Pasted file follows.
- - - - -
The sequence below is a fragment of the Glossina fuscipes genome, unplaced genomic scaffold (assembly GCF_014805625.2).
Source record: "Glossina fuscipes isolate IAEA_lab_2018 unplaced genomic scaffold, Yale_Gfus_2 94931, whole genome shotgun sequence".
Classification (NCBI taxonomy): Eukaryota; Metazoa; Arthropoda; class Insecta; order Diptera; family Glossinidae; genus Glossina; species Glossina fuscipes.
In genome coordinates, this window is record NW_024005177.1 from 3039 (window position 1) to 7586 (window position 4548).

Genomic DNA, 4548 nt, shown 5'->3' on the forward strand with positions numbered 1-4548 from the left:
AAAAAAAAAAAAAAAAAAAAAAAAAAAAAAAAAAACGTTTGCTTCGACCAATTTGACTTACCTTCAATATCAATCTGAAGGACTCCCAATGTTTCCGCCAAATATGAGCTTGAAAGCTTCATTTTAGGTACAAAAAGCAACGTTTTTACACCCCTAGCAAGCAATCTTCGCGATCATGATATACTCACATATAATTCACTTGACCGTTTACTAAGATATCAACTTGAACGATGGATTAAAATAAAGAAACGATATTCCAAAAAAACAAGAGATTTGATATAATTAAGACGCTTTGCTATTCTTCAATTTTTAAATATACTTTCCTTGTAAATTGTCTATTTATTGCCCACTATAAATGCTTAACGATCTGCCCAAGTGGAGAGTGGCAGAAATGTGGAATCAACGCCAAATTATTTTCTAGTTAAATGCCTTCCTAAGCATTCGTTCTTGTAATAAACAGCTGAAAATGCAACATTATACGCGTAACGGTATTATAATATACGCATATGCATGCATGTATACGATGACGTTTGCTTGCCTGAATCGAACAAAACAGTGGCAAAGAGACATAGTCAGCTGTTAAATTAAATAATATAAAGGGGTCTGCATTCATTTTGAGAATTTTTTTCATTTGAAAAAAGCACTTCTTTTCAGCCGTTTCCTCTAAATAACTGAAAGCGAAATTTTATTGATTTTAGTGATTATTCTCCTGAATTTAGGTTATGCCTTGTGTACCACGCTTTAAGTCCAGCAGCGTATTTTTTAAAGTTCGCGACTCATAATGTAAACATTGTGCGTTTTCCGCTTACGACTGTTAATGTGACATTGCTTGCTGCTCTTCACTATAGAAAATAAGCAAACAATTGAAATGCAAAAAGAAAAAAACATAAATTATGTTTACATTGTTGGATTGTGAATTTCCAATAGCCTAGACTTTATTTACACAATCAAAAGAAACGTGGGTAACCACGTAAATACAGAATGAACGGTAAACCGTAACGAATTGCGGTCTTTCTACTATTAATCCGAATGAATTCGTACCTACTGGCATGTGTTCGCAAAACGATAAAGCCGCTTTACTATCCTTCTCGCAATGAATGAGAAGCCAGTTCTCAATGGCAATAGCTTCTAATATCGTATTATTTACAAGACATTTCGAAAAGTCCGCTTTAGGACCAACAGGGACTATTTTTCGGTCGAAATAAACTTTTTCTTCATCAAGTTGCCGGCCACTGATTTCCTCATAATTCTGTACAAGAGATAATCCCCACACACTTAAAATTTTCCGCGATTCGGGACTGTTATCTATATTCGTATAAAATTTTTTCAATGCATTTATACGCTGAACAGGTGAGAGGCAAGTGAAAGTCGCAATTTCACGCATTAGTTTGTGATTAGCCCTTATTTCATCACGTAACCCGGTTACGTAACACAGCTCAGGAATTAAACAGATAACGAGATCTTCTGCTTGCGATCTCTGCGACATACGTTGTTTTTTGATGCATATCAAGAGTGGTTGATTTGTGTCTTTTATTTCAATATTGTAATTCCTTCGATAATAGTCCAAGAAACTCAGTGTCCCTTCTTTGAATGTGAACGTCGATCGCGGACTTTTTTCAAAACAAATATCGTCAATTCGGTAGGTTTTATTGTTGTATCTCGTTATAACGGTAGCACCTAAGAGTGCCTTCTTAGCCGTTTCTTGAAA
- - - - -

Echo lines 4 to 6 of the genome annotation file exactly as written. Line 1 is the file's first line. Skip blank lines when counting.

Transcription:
In genome coordinates, this window is record NW_024005177.1 from 3039 (window position 1) to 7586 (window position 4548).

Genomic DNA, 4548 nt, shown 5'->3' on the forward strand with positions numbered 1-4548 from the left:
AAAAAAAAAAAAAAAAAAAAAAAAAAAAAAAAAAACGTTTGCTTCGACCAATTTGACTTACCTTCAATATCAATCTGAAGGACTCCCAATGTTTCCGCCAAATATGAGCTTGAAAGCTTCATTTTAGGTACAAAAAGCAACGTTTTTACACCCCTAGCAAGCAATCTTCGCGATCATGATATACTCACATATAATTCACTTGACCGTTTACTAAGATATCAACTTGAACGATGGATTAAAATAAAGAAACGATATTCCAAAAAAACAAGAGATTTGATATAATTAAGACGCTTTGCTATTCTTCAATTTTTAAATATACTTTCCTTGTAAATTGTCTATTTATTGCCCACTATAAATGCTTAACGATCTGCCCAAGTGGAGAGTGGCAGAAATGTGGAATCAACGCCAAATTATTTTCTAGTTAAATGCCTTCCTAAGCATTCGTTCTTGTAATAAACAGCTGAAAATGCAACATTATACGCGTAACGGTATTATAATATACGCATATGCATGCATGTATACGATGACGTTTGCTTGCCTGAATCGAACAAAACAGTGGCAAAGAGACATAGTCAGCTGTTAAATTAAATAATATAAAGGGGTCTGCATTCATTTTGAGAATTTTTTTCATTTGAAAAAAGCACTTCTTTTCAGCCGTTTCCTCTAAATAACTGAAAGCGAAATTTTATTGATTTTAGTGATTATTCTCCTGAATTTAGGTTATGCCTTGTGTACCACGCTTTAAGTCCAGCAGCGTATTTTTTAAAGTTCGCGACTCATAATGTAAACATTGTGCGTTTTCCGCTTACGACTGTTAATGTGACATTGCTTGCTGCTCTTCACTATAGAAAATAAGCAAACAATTGAAATGCAAAAAGAAAAAAACATAAATTATGTTTACATTGTTGGATTGTGAATTTCCAATAGCCTAGACTTTATTTACACAATCAAAAGAAACGTGGGTAACCACGTAAATACAGAATGAACGGTAAACCGTAACGAATTGCGGTCTTTCTACTATTAATCCGAATGAATTCGTACCTACTGGCATGTGTTCGCAAAACGATAAAGCCGCTTTACTATCCTTCTCGCAATGAATGAGAAGCCAGTTCTCAATGGCAATAGCTTCTAATATCGTATTATTTACAAGACATTTCGAAAAGTCCGCTTTAGGACCAACAGGGACTATTTTTCGGTCGAAATAAACTTTTTCTTCATCAAGTTGCCGGCCACTGATTTCCTCATAATTCTGTACAAGAGATAATCCCCACACACTTAAAATTTTCCGCGATTCGGGACTGTTATCTATATTCGTATAAAATTTTTTCAATGCATTTATACGCTGAACAGGTGAGAGGCAAGTGAAAGTCGCAATTTCACGCATTAGTTTGTGATTAGCCCTTATTTCATCACGTAACCCGGTTACGTAACACAGCTCAGGAATTAAACAGATAACGAGATCTTCTGCTTGCGATCTCTGCGACATACGTTGTTTTTTGATGCATATCAAGAGTGGTTGATTTGTGTCTTTTATTTCAATATTGTAATTCCTTCGATAATAGTCCAAGAAACTCAGTGTCCCTTCTTTGAATGTGAACGTCGATCGCGGACTTTTTTCAAAACAAATATCGTCAATTCGGTAGGTTTTATTGTTGTATCTCGTTATAACGGTAGCACCTAAGAGTGCCTTCTTAGCCGTTTCTTGAAA